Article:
The recent news of Robin Williams’ suicide serves as a stark reminder that more than 100 Americans take their own lives on a daily basis. We know that depression is an illness and, as such, can be effectively treated with various combinations of medication and cognitive-behavioral therapy. So why do societal stigmas against discussing mental illness continue to persist?
The Empowerment Initiative and the Born This Way Foundation (BTWF) believe it’s time to have open conversations about mental health – particularly the need to invest in effective training and treatment. In this spirit, we recently presented results from the 2013 Born Brave Experience Study at the American Psychological Association Convention. Continue reading
Empowerment Initiative researchers Michelle Howell Smith (left) and Theresa McKinney (right) meet Cynthia Germanotta, president of the Born This Way Foundation.
Two of our Born Brave Experience Study researchers, Michelle and Theresa, presented “Best Laid Schemes: Lessons Learned When the Purposes and Research Questions in a Mixed Methods Study Change” at the Mixed Methods International Research Association on June 27 in Boston.
The presentation offered reflections and lessons taken from our implementation of a mixed-methods study of empowerment among youth and young adults ages 13 to 25. Based on social-cognitive theory and the transtheoretical model of change, we are creating a model of youth empowerment and engagement. Inspired by the work of Lady Gaga’s Born This Way Foundation and their signature project, the Born Brave Bus tour, we’ve sought to understand what empowers youth carry the values of kindness and bravery back to their homes, schools and communities. Continue reading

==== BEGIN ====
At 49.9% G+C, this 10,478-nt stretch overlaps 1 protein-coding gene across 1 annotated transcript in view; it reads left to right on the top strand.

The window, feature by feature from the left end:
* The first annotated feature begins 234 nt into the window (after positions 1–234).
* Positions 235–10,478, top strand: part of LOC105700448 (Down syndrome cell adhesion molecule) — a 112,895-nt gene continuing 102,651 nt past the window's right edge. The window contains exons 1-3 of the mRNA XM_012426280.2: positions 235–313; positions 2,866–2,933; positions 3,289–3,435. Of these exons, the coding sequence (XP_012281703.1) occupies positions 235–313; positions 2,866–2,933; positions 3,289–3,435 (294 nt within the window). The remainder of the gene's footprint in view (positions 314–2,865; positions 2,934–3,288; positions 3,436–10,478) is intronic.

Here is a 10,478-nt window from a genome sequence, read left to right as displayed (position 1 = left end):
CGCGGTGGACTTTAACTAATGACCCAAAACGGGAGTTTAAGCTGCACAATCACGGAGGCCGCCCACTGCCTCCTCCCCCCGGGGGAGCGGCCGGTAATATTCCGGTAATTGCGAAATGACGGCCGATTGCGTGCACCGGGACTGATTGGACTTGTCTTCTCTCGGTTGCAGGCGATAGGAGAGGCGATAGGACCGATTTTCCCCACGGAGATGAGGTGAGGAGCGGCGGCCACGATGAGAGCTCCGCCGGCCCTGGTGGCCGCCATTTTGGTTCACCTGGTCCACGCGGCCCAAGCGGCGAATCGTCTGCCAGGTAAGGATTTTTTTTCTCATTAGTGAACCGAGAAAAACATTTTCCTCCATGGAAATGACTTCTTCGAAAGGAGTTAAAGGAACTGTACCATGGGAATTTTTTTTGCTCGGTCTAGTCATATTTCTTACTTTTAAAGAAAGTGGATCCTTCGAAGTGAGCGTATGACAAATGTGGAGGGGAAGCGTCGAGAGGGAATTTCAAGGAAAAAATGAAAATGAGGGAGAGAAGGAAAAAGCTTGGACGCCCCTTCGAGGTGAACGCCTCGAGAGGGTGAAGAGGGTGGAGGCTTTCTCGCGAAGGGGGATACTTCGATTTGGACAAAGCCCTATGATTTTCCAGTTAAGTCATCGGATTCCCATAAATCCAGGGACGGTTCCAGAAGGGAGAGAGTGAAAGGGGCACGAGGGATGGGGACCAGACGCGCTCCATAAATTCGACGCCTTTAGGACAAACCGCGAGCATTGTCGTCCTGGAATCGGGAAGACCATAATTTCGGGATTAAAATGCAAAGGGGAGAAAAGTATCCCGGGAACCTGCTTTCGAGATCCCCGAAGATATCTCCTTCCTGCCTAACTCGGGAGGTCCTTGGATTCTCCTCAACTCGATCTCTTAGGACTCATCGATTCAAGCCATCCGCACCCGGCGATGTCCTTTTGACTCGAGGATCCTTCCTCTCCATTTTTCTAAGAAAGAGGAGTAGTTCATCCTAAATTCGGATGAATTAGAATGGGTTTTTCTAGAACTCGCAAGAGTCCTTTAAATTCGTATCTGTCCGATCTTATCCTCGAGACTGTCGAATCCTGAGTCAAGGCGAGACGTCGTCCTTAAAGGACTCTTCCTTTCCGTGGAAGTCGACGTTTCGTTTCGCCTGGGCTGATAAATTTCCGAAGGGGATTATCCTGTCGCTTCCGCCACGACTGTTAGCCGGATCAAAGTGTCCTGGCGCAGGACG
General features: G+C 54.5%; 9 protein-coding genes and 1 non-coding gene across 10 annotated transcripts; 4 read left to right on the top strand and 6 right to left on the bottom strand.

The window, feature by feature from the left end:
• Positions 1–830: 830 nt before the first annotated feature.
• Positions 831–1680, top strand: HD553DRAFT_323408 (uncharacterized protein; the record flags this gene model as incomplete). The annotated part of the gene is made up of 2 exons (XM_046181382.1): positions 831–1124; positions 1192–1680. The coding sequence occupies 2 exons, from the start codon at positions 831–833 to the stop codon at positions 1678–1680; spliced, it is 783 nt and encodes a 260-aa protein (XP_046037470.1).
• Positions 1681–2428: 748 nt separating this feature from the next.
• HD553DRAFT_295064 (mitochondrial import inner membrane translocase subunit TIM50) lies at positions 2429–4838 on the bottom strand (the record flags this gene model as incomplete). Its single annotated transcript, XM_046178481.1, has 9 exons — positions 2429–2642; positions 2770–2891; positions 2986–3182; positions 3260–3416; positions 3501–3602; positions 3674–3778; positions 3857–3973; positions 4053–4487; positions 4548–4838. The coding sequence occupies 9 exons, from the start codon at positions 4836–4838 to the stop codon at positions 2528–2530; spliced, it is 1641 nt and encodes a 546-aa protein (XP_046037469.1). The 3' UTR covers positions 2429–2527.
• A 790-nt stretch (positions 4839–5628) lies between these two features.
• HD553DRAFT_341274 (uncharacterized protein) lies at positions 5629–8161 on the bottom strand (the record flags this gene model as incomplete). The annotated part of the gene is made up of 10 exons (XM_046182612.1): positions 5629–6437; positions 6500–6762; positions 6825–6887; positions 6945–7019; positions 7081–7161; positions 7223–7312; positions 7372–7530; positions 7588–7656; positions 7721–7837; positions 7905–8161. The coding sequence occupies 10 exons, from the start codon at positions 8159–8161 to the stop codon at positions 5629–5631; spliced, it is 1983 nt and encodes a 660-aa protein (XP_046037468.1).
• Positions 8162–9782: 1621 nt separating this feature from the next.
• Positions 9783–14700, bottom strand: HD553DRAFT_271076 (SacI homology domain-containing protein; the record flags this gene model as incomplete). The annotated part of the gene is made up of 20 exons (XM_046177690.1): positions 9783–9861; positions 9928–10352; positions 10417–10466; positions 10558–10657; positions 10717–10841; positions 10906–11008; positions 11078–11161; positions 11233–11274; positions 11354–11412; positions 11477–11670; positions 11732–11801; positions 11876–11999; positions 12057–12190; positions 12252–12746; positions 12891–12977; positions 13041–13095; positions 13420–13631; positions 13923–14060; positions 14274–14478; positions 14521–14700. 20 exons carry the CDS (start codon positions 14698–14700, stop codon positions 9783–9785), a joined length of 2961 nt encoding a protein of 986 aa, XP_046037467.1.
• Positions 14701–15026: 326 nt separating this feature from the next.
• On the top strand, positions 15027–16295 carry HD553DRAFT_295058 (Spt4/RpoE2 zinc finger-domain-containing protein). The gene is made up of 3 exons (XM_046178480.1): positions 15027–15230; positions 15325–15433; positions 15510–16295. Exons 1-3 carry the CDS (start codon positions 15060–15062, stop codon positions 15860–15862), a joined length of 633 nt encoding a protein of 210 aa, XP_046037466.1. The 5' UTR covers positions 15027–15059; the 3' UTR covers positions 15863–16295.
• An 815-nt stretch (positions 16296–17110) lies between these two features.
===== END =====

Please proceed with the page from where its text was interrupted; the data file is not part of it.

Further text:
The Born Brave Experience Study is a mixed-methods project designed to help understand the factors that support youth empowerment and engagement. It also aims to develop effective youth empowerment interventions that will be disseminated through unique outlets that include a Web-based community and the Born Brave Bus. We’re especially interested in factors that help sustain empowerment and engagement over time, thereby cultivating a kinder and braver world.
One of our qualitative interviewers and analysts, Theresa McKinney, gave the first presentation from data collected in 2013 during the International Congress on Qualitative Inquiry in Urbana-Champaign, Illinois. Speaking in late May, McKinney presented “Like a Brick: Lessons Learned in Reflexivity, Data Management, Technology Use, and Team Analysis from a Study of Kindness and Bravery.” Continue reading
In three days, I’ll be running the ING NYC Marathon to support Lady Gaga’s Born This Way Foundation (BTWF). I’m excited – and a little scared. But the many incredible people I’ve met since joining the BTWF have inspired me to overcome my doubts in the same way that they’ve conquered their own.
I’m the chair of the Research Advisory Board for the BTWF, which is a nonprofit organization dedicated to creating safe communities where individuality is celebrated. It aims to accomplish this by connecting youth with the skills, resources and opportunities they need to build a braver, kinder world. In February 2012, I was honored to take part in the foundation’s launch at Harvard University. I was equally thrilled to become part of the Born Brave Bus Tour’s Behavioral Health Team in early 2013. I completely believe in what Lady Gaga and her mother, Cynthia, are doing to empower youth, inspire bravery, and create a kinder and braver world. Continue reading